Advocacy Group Urges Strict Standards for Protecting Anonymous Online Commenters

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first-amendmentWhile many criticize the Vanguard for allowing anonymous or pseudonymous posters, we take the issue seriously.  We prefer respectful discourse, we also recognize that there are times in a small community like this one that people need to protect their identity and the ability to speak out without fear of retribution or social ostracism.

Longer time users will recall that the Vanguard has in the past, gone to court to protect the anonymity of commenters even when the Vanguard has been in support of the core issue.

The Reporters Committee for Freedom of the Press was founded in 1970s and provides “free legal support to thousands of working journalists and media lawyers each year. It is a leader in the fight against persistent efforts by government officials to impede the release of public information, whether by withholding documents or threatening reporters with jail.”

This week, they filed an amicus brief in the Virginia Court of Appeals, in the case of Hadeed v. Yelp callingfor a heightened standard of judicial review before anonymous online commenters are identified” and urging “the court to revisit a lower court’s order compelling the disclosure of an anonymous criticism of the services of Hadeed Carpet Cleaning posted on the online review site Yelp.”

The case stems from the attempt by Hadeed Carpet Cleaning to seek the identity of unidentified individuals who posted anonymous reviews on “Yelp” which is a popular online review web site.

The reviewers – seven of them -stated that their service charged significantly more than the advertised price or charged for work that had not been performed.  The company believes that what was written was false and defamatory, however, other customers made similar comments on Yelp without being sued by the company.

The company also alleged that the reviewers were working for competitors and thus the purpose of the negative reviews was to make the business look bad.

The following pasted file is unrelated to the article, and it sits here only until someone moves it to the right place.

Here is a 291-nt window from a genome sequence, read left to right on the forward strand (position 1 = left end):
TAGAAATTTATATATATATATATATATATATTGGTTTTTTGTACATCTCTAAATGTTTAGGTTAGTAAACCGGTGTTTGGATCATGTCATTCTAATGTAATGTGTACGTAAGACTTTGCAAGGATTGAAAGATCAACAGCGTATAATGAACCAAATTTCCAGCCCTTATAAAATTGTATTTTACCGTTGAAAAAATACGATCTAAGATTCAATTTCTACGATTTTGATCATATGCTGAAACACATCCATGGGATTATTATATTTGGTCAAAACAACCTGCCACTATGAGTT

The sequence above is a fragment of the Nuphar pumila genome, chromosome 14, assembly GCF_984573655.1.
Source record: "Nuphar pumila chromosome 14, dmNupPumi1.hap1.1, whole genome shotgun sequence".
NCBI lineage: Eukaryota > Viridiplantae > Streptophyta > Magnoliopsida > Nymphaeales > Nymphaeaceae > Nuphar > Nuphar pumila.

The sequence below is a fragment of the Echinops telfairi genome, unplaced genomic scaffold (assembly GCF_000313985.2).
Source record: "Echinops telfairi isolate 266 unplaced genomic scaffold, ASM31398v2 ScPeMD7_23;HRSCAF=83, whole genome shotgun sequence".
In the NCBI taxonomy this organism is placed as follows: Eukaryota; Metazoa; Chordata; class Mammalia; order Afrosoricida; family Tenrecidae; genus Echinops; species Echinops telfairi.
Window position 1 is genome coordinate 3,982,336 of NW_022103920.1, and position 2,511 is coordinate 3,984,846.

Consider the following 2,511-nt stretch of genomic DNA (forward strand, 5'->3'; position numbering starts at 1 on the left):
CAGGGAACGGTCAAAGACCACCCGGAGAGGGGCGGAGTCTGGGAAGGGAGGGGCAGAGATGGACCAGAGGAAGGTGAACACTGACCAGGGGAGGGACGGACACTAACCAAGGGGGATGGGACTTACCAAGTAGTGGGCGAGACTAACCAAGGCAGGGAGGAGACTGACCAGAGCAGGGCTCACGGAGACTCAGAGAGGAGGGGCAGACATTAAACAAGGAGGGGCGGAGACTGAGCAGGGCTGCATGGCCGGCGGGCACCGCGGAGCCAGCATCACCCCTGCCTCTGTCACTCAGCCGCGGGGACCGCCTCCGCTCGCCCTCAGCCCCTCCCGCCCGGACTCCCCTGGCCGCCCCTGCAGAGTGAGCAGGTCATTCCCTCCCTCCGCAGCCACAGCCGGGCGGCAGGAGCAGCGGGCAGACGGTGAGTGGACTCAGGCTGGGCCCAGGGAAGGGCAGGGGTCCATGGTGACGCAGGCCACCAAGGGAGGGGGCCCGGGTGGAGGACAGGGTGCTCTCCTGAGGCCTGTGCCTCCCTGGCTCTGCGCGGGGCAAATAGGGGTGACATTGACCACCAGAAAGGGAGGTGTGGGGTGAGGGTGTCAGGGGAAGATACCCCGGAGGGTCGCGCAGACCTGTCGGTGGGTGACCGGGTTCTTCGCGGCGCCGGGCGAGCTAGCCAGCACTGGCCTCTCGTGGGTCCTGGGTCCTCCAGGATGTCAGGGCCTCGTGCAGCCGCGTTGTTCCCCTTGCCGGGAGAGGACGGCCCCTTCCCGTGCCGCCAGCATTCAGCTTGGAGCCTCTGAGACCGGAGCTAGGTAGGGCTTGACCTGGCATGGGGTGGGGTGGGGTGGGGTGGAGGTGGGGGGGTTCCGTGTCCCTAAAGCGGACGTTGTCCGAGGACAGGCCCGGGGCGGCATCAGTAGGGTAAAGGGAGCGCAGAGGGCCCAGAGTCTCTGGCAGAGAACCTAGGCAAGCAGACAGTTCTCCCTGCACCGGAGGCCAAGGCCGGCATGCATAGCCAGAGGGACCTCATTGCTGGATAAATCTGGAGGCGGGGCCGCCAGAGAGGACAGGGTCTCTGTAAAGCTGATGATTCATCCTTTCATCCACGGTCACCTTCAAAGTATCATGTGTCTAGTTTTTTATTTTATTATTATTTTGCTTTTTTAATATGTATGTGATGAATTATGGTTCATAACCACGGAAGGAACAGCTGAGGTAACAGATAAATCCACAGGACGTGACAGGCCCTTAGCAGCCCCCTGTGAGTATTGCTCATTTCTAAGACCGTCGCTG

The company then subpoenaed Yelp, seeking documents to help identify the seven commenters.  Yelp objected, arguing that the users had the right to post and those rights would be violated by identifying them.  However, the trial court, ruled for the company and ordered Yelp to abide by the subpoena and provide the requested information to the plaintiff.

Yelp has yet to comply with this order, instead asking the plaintiff to name any reviewers it believes were employed or connected to competitors so that it might investigate. The carpet cleaner has not taken Yelp up on this offer.

In their amicus brief, the Reporters Committee argue, “The trial court erred in not recognizing the constitutional right to speak anonymously.”

“The First Amendment protects the right to speak anonymously across a broad spectrum of subjects, whether the expression at issue relates to most important political concerns of the day or, as here, the quality of service of a carpet cleaning company,” they argue. “The trial court’s order suggests anonymous speech is “not entitled to the same level of protection as truthful or political speech,” but neither of the cases it cites stands for this proposition.   Instead, there is a robust body of precedent affirming the importance of protecting anonymous speech under the First Amendment.”

“Protecting the identity of someone posting an anonymous review on Yelp or any other website is crucial to protecting speakers’ First Amendment rights and the public good,” the Reporters Committee stated in a press release.

“By offering only a minimal discussion of First Amendment interests at state, the trial court failed to fully acknowledge the extent to which the First Amendment restricts compulsory identification of anonymous speakers on the Internet,” the brief to the Court of Appeals argued. “When faced with questions of compelled disclosure of anonymous online speakers, this Court must adopt a meaningful standard that requires a heightened showing of evidence of a valid claim and notice to the affected parties.”

“This standard is essential to protect the interests in anonymous speech, which often serve the public good and contribute to a better understanding of public issues and controversies,” according to the brief, which was joined by the American Society of Newspaper Editors, Gannett Co. Inc., and the Washington Post.